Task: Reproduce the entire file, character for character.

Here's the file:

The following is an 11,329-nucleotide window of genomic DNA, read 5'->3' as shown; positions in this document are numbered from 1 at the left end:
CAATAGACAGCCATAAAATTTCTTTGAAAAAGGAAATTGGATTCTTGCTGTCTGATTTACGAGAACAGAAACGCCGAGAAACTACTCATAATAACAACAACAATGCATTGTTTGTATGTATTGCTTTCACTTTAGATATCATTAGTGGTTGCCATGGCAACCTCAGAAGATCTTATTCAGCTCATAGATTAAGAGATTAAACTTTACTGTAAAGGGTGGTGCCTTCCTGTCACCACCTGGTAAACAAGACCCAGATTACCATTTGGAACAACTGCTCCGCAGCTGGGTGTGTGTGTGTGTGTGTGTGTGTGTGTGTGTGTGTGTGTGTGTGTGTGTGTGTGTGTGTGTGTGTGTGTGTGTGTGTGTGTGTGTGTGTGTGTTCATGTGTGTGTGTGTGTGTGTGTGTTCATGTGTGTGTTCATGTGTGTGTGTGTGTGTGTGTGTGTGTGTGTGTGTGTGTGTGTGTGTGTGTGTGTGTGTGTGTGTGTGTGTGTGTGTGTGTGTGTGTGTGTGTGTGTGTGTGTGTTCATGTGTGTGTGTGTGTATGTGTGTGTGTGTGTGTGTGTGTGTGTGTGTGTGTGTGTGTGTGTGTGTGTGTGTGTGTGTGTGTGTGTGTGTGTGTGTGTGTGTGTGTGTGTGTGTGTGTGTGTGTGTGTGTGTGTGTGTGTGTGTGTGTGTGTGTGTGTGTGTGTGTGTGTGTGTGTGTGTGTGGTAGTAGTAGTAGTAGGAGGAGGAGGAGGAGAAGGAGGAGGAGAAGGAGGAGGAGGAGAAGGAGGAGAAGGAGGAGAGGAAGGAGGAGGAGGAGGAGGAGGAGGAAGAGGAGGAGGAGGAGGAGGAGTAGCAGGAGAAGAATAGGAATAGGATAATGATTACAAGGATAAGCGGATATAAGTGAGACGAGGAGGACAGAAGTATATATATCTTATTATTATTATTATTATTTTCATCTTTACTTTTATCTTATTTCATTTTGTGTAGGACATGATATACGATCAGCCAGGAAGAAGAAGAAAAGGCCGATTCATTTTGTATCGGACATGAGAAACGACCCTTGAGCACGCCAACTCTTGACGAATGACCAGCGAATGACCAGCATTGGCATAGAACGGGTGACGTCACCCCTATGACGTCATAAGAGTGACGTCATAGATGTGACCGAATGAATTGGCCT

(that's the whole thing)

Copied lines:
The following is an 11,329-nucleotide window of genomic DNA, read 5'->3' as shown; positions in this document are numbered from 1 at the left end:
CAATAGACAGCCATAAAATTTCTTTGAAAAAGGAAATTGGATTCTTGCTGTCTGATTTACGAGAACAGAAACGCCGAGAAACTACTCATAATAACAACAACAATGCATTGTTTGTATGTATTGCTTTCACTTTAGATATCATTAGTGGTTGCCATGGCAACCTCAGAAGATCTTATTCAGCTCATAGATTAAGAGATTAAACTTTACTGTAAAGGGTGGTGCCTTCCTGTCACCACCTGGTAAACAAGACCCAGATTACCATTTGGAACAACTGCTCCGCAGCTGGGTGTGTGTGTGTGTGTGTGTGTGTGTGTGTGTGTGTGTGTGTGTGTGTGTGTGTGTGTGTGTGTGTGTGTGTGTGTGTGTGTGTGTGTGTGTGTTCATGTGTGTGTGTGTGTGTGTGTGTTCATGTGTGTGTTCATGTGTGTGTGTGTGTGTGTGTGTGTGTGTGTGTGTGTGTGTGTGTGTGTGTGTGTGTGTGTGTGTGTGTGTGTGTGTGTGTGTGTGTGTGTGTGTGTGTGTGTGTTCATGTGTGTGTGTGTGTATGTGTGTGTGTGTGTGTGTGTGTGTGTGTGTGTGTGTGTGTGTGTGTGTGTGTGTGTGTGTGTGTGTGTGTGTGTGTGTGTGTGTGTGTGTGTGTGTGTGTGTGTGTGTGTGTGTGTGTGTGTGTGTGTGTGTGTGTGTGTGTGTGTGTGTGTGTGTGTGTGTGTGGTAGTAGTAGTAGTAGGAGGAGGAGGAGGAGAAGGAGGAGGAGAAGGAGGAGGAGGAGAAGGAGGAGAAGGAGGAGAGGAAGGAGGAGGAGGAGGAGGAGGAGGAAGAGGAGGAGGAGGAGGAGGAGTAGCAGGAGAAGAATAGGAATAGGATAATGATTACAAGGATAAGCGGATATAAGTGAGACGAGGAGGACAGAAGTATATATATCTTATTATTATTATTATTATTTTCATCTTTACTTTTATCTTATTTCATTTTGTGTAGGACATGATATACGATCAGCCAGGAAGAAGAAGAAAAGGCCGATTCATTTTGTATCGGACATGAGAAACGACCCTTGAGCACGCCAACTCTTGACGAATGACCAGCGAATGACCAGCATTGGCATAGAACGGGTGACGTCACCCCTATGACGTCATAAGAGTGACGTCATAGATGTGACCGAATGAATTGGCCT